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Russia Aims To Quit International Space Station After 2020

Since the end of the U.S. space shuttle program, Russian Soyuz spacecraft have been the only way to transport astronauts to and from the International Space Station (ISS). (file photo)
Three crew members have returned to Earth after spending half a year aboard the International Space Station (ISS), as Russia raises questions about the future of the orbiting laboratory.

A Soyuz space capsule carrying Russian Mikhail Tyurin, American Rick Mastracchio, and Koichi Wakata of Japan landed on May 14 on the steppes of Kazakhstan, about 150 kilometers southeast of the city of Zhezqazghan.

They had spent 188 days on the space station, which is orbiting some 418 kilometers above the Earth.

Moscow’s regional Mission Control Center said the astronauts had received a medical examination at the landing site and that "all spacemen are feeling well."

Three crew members remain aboard the ISS.

Three more are to launch for the station on May 28.

The landing comes less than a day after Russian Deputy Prime Minister Dmitry Rogozin said Moscow doesn't intend to use the ISS after 2020.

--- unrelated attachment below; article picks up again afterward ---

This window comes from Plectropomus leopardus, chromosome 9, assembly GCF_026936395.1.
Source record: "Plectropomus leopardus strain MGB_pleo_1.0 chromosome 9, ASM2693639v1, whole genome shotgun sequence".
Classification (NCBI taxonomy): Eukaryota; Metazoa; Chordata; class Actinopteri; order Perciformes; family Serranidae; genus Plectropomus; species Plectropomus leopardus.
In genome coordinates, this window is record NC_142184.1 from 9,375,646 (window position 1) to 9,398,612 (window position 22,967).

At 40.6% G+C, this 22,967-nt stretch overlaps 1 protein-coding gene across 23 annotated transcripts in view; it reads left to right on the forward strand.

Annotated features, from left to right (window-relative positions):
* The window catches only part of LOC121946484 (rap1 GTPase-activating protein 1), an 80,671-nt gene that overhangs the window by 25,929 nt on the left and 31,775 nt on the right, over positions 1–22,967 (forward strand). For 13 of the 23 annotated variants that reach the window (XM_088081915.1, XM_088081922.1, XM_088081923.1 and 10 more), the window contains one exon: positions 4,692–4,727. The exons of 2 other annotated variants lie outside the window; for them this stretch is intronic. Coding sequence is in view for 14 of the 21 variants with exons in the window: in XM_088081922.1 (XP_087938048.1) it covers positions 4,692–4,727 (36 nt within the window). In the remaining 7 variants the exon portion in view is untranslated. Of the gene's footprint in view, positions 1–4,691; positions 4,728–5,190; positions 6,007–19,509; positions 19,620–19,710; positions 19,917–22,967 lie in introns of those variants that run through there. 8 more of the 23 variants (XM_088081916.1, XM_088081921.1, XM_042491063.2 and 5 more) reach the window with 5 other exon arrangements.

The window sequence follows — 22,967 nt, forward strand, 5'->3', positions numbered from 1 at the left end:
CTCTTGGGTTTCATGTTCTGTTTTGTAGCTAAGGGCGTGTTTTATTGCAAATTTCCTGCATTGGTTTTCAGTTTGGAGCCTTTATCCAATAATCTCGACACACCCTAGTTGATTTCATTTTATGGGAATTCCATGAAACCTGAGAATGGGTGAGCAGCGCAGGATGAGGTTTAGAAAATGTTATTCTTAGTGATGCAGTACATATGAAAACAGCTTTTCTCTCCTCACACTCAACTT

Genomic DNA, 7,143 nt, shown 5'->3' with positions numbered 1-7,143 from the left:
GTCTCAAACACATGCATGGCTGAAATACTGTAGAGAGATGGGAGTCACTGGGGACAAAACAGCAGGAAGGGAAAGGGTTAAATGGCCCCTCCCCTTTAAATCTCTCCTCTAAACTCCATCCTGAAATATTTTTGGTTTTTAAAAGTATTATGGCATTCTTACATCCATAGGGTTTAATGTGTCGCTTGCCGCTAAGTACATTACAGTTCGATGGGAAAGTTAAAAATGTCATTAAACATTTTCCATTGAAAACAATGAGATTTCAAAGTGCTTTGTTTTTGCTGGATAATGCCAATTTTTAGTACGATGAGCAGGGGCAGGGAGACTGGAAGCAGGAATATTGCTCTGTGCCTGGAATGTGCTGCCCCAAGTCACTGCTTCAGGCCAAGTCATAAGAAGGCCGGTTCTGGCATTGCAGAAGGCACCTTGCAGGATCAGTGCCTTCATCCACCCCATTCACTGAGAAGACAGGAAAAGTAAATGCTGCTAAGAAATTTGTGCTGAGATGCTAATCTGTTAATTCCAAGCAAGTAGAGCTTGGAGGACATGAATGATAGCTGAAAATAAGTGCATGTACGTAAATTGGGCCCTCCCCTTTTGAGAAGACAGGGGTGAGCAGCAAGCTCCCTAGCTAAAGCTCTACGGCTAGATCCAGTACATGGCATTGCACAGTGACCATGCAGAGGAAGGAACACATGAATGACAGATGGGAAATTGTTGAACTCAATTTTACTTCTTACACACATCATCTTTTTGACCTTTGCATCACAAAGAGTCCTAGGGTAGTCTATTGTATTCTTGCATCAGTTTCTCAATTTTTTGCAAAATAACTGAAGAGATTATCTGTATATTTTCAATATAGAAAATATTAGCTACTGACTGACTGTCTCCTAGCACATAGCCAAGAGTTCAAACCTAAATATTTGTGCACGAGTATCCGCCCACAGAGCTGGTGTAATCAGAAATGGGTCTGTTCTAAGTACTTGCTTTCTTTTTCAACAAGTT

He said Russia will present details this summer on redirecting space resources after that date.

The May 13 announcement came amid tensions over Ukraine and the sanctions imposed by the United States on Russian officials.

Rogozin said Moscow is alarmed about continuing high-tech projects with "an unreliable partner" that is "politicizing everything." He said Russia’s space station segment "can exist independently" but that the American segment cannot exist "without the Russian one."

NASA says it has not been notified by Russia about any planned changes in space cooperation.

The United States has relied on Russian Soyuz capsules to fly to and from the ISS since the U.S. space agency retired its space shuttle fleet.

NASA hopes that private companies will be able to develop rockets and capsules to fly astronauts to the space station within a few years.
With reporting by AP, Reuters, and Interfax